Question by Grace:
I was recently told that I’m risking going to hell if I don’t attend a traditional Latin Mass exclusively. Is this true?
I’ve encountered this on my travels through Catholic circles as well. Easy answer is no, this is not true. But let’s go a little deeper for those that may hold this opinion.
A little history
Before the second Vatican Council, the Mass was celebrated exclusively in Latin and according to the Tridentine Rite. The Tridentine Rite got its name from the fact that it was the Rite establishment by Pope Pius V at the Council of Trent in 1570.
A Rite is the ritual way in which a community celebrates the Eucharistic Liturgy. This is expressed differently among different churches, but always with the same elements existing from the time of the apostles; gathering, scriptural readings, instruction, prayers, and communion.
Prior to this reorganization of the Latin Church, there were several Rites in the western Church, just like there currently exists several different Rites in the Eastern Catholic Church. In 1570 all Rites that were less than 200 years old were suppressed in the Latin Church, this meant that only the Rites of some religious communities (like the Dominican Rite) and several local ancient Rites remained. The Mozarabic Rite in Spain, The Ambrosian Rite from Milan, and the Tridentine Rite.
After the Second Vatican Council, a new Mass was promulgated. This Mass became the official Mass of the Latin Church, and came into effect in 1970. This Mass came to be called the “Novus Ordo” or the Mass of Paul VI.
The Novus Ordo was the only Mass celebrated in the Latin Church for almost 40 years (except in limited places and circumstances, or by groups like SSPX who’s canonical status is either irregular or schism, depending on who you talk to).
Some of the biggest changes from the Trident Mass to the new Mass were the priest celebrating Versus Populum, or facing the people, and also the Mass was regularly said in the vernacular language.
In 2007 the situation changed with Pope Benedict XVI’s motu proprio Summorum Pontificum. Pope Benedict seen the desire of many Catholics to return to the traditional Mass, and he responded by allowing the Pre Vatican II Mass that was published in 1962 to be celebrated by any priest that desired to do so. He referred to this traditional Mass as “The Extraordinary Form” and to the Mass of Paul VI as “The Ordinary Form.”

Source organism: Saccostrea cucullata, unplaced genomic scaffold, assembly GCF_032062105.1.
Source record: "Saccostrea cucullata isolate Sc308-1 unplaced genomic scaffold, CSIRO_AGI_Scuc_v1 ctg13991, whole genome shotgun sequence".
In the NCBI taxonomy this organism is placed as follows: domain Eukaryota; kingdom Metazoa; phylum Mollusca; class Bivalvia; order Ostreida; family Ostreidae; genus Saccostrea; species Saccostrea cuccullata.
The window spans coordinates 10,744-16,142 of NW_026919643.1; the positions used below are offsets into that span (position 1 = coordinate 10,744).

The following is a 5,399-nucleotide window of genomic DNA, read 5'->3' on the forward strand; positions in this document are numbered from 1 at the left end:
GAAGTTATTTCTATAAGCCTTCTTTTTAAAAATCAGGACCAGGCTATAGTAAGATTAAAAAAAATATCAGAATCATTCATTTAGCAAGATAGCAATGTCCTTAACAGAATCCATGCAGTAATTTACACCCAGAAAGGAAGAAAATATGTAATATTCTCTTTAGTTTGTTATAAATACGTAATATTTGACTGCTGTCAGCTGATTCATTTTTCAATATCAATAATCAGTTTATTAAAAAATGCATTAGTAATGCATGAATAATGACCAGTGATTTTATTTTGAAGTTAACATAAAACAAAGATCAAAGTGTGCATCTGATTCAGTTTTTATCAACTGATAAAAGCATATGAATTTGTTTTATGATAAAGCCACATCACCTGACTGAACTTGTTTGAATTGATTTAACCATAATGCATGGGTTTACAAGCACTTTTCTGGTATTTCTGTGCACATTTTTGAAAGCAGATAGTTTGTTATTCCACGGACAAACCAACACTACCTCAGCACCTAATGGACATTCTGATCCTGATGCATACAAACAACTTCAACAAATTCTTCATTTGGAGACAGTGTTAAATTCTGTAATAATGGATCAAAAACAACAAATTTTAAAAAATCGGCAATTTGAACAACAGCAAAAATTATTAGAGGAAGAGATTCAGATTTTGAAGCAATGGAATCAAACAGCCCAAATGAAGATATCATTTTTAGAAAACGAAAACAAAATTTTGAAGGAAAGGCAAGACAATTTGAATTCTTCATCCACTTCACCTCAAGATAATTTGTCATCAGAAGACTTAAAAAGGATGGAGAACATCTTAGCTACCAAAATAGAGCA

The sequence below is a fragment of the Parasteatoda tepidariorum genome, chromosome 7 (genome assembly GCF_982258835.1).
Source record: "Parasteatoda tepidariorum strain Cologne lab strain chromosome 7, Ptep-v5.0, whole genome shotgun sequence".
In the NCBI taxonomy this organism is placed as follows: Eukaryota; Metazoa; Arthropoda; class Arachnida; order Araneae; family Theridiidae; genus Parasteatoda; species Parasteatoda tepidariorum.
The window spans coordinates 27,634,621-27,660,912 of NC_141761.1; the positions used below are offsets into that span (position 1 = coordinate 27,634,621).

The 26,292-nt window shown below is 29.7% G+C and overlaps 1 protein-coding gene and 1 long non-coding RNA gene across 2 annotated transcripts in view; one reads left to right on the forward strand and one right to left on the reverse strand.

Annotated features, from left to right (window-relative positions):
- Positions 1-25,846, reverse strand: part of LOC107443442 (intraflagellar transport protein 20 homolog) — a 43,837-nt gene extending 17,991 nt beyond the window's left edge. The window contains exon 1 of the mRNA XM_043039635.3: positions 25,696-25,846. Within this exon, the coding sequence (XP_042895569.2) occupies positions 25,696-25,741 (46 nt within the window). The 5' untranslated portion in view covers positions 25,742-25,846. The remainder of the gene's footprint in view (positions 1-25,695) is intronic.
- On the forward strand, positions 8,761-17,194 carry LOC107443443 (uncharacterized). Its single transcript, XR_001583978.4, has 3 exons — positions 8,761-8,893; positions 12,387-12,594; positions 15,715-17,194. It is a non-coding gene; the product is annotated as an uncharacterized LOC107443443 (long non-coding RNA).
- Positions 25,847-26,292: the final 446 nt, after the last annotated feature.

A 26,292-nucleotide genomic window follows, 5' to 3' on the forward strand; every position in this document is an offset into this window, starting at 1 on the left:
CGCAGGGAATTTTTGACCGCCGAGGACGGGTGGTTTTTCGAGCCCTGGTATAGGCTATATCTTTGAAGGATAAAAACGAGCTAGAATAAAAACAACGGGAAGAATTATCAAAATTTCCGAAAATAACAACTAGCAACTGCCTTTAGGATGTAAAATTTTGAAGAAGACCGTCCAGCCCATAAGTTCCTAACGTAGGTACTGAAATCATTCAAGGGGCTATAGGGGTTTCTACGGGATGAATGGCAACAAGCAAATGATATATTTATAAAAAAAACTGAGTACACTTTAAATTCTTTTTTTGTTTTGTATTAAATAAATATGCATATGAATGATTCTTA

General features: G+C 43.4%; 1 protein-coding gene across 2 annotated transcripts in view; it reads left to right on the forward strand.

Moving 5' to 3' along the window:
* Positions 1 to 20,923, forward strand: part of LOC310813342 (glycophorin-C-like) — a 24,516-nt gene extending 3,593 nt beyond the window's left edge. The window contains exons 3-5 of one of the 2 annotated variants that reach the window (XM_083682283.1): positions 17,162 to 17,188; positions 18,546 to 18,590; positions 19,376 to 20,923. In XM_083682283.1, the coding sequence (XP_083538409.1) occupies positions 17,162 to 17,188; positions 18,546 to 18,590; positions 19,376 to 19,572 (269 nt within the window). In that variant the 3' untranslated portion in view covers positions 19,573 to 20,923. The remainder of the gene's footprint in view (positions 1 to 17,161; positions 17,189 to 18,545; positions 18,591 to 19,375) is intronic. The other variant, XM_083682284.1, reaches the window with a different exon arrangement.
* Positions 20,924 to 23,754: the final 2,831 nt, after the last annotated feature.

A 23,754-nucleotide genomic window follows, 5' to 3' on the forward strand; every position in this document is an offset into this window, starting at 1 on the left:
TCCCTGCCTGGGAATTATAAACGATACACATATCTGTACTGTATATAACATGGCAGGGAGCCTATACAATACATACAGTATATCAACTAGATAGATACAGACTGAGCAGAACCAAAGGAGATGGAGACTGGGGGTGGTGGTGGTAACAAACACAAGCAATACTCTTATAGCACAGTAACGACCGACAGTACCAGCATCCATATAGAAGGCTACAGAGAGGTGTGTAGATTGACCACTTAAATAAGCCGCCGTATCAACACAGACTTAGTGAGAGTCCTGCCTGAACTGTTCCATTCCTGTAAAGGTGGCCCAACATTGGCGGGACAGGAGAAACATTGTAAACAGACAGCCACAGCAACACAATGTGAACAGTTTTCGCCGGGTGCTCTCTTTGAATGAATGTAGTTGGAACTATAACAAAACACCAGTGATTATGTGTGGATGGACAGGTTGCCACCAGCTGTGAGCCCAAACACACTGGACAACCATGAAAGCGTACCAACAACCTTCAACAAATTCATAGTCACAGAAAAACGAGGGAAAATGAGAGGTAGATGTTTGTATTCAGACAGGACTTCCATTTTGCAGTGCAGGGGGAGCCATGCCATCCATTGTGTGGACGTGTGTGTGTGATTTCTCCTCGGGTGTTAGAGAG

Now, 11 years after Summorum Pontificum, some of the most vibrant parishes you’ll find (in the US at least) are parishes that celebrated the Extraordinary Form of the Mass. Young people are flocking to the EF parishes, because they want a Liturgy that feels like they are in heaven, participating in the heavenly Liturgy (CCC 1090).
So now we have two forms of the one Latin Liturgy of the Church, the Ordinary Form and the Extraordinary Form. Pope Benedict stressed that these aren’t two separate Rites, but two forms of the same Roman Rite Mass.
So we see that attending a traditional Latin Mass is an option for all Catholics, but the ordinary form is the regular way in which the Rite is celebrated. Does this mean one is more valuable to the Church than the other, or one more reverent than the other? No. Both are valid forms of the liturgy, and either may be attended to fulfill a Catholic’s Sunday obligation.
It’s my personal opinion that anyone who says “the Novus Ordo Mass is invalid” is walking a very dangerous path. They are essentially saying that despite declarations from Holy Mother Church, they know better. This position isn’t much different from the position taken by a certain German monk in 1517. The fact that Martin Luther and those who challenge the validity of the Novus Ordo Mass are in the same boat of questioning the moral and teaching authority of the Church is ironic.
Don’t get me wrong, I love traditional Liturgy, I love incense and Gregoria’s chant, and I prefer parishes that have very traditional liturgy, but to say the Mass is only valid if it’s the Tridentine Mass is just plain wrong.
The Church has spoken, and we are obliged to listen.
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